Even senior associates, though, in a particularly hot market, are most likely to gravitate towards the firms that will pay them the most, rather than considering a more well-rounded offering of lifestyle perks and work-life balance, Oliver said.

Associates with a few years of experience are likely still considering how they'll pay off the rest of their student loans. In the ongoing bidding war among BigLaw firms, associates can take advantage of massive sign-on bonuses by jumping from one big firm to another. But the dollar signs come at a price, he said.

"These associates, when they accept that $100,000 bonus to jump ship to Kirkland, they're going to work hard," Oliver said. "They're definitely not doing that for the lifestyle."

But Stefanie Marrone, an independent business strategy adviser for law firms and legal service providers, told Law360 Pulse that this notion of potential hires putting financials above all else is changing, especially when senior associates possess a powerful foothold in the market.

"We've heard about bonuses, paid time off, tuition reimbursement," Marrone said. "But I think that there are other things that are important to people. It's not all about the money. A lot of people will have offers from many different firms. And they're not necessarily taking the offer with the most money on the table anymore, because they really want a firm that understands them."

Marrone said that she has worked with some firms that are having trouble recruiting, despite having previously been able to sail off of name recognition alone. Firms that really want a good reputation, among not just partners but also associates, have to start prioritizing flexibility and transparency, she said.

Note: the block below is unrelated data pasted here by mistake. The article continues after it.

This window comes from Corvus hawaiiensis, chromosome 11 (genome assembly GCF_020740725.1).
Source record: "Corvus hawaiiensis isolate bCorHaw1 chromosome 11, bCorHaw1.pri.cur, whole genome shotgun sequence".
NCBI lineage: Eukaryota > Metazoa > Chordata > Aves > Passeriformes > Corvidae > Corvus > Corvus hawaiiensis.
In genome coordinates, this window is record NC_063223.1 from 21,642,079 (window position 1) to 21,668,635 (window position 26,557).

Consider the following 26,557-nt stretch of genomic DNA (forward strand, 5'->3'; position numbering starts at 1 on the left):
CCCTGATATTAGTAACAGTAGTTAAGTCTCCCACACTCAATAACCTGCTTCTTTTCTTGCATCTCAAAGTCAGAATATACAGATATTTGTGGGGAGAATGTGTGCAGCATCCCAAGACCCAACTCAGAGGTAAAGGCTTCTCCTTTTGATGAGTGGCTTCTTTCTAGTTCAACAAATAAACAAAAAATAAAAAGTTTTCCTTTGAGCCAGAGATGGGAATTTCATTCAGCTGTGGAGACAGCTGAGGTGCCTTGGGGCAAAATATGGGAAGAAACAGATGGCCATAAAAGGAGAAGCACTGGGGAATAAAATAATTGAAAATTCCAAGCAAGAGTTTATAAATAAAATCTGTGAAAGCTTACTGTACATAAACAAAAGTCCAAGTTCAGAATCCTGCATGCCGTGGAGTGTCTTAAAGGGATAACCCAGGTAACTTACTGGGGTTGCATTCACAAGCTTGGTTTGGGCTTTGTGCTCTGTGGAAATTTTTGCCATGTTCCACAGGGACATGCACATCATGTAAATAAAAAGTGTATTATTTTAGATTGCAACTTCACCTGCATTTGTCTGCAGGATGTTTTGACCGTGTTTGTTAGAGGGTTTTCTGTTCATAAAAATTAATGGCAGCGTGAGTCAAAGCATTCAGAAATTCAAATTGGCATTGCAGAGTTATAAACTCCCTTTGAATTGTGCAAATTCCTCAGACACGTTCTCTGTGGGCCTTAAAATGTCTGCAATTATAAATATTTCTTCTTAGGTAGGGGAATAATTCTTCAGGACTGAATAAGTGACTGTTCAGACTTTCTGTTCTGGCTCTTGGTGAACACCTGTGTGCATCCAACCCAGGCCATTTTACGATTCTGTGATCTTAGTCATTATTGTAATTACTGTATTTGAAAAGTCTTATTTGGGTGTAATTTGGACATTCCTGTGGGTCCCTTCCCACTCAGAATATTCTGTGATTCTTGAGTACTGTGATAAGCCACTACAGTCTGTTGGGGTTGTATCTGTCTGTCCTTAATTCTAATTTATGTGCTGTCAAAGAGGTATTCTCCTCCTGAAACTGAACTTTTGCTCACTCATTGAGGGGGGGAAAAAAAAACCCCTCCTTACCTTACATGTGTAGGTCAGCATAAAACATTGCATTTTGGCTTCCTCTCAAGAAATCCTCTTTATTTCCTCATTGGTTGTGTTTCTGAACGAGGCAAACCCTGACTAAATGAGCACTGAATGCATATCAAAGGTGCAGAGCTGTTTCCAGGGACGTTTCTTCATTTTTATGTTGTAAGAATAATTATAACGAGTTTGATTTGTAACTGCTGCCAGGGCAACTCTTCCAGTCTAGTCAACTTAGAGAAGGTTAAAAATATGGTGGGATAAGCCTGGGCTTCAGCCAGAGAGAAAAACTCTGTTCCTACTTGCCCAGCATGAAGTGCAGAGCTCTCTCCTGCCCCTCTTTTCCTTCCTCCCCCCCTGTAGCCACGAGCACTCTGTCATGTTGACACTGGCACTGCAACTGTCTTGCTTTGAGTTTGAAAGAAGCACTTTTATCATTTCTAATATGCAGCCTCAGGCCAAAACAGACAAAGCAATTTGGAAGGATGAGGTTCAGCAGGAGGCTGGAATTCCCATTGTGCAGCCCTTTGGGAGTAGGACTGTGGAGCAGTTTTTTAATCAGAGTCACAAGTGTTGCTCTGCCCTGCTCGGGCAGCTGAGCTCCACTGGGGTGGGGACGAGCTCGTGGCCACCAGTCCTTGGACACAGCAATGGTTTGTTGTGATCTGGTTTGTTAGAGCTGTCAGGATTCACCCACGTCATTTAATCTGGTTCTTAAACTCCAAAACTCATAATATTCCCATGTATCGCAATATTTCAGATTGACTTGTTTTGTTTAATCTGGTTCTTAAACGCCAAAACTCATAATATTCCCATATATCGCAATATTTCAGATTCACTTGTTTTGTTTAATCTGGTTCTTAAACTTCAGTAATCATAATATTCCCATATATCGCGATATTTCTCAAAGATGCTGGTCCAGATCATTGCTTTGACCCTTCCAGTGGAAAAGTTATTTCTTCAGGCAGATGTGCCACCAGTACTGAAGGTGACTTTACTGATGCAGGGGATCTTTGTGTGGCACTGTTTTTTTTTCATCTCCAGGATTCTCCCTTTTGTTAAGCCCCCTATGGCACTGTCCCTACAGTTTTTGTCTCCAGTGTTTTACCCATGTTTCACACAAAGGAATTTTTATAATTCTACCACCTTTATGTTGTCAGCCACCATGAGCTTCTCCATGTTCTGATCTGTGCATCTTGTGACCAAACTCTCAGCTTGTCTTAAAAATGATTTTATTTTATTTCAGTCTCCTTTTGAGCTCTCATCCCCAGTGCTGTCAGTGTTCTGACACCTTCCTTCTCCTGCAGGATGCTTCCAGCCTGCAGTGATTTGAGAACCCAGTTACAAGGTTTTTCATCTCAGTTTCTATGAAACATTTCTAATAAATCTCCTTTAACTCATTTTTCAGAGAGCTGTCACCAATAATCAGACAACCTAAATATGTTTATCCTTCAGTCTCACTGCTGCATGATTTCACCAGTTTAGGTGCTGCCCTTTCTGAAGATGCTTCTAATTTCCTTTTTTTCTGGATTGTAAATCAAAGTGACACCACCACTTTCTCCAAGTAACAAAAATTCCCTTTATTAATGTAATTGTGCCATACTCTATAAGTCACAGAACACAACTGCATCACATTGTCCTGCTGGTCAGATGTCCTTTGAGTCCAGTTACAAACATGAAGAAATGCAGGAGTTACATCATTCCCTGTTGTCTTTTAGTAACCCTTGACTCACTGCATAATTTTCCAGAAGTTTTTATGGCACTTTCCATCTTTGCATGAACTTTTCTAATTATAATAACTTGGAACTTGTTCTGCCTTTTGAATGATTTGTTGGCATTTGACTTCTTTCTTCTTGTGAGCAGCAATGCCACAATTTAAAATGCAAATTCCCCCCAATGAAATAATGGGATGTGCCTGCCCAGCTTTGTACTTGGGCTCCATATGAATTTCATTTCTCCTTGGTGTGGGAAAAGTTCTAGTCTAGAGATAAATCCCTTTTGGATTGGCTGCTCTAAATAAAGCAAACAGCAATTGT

Associates are flocking to the firms with the most flexibility when it comes to remote work and those that foster career advancement even with the knowledge that the new hires will one day leave to work somewhere else.

"Some law firms realize the writing's on the wall that they're not going to keep these people, and they actually do things that help them get to their next place," she said.

Indeed, these days, law firms are more likely to help junior attorneys advance their careers outside the firm, working in-house or in government positions, according to Oliver and Biderman.

"It makes sense, because then you're solidifying the relationship with a client," Oliver said. "So if I'm at Gunderson and then I go in-house to a client, in all likelihood that client will stay a client" at Gunderson Dettmer Stough Villeneuve Franklin & Hachigian LLP.

It's also in a firm's best interest to help its junior attorneys move on to positions in the government, while continuing to foster a positive relationship with them, Oliver and Marrone both said. If a firm treats its junior attorneys with respect, even if they're not going to advance to partner level right away, it's more likely that those attorneys will return after they've made a name for themselves elsewhere.

And having a deep bench of former U.S. attorneys or high-up government officials certainly ups a firm's prestige factor, Marrone said.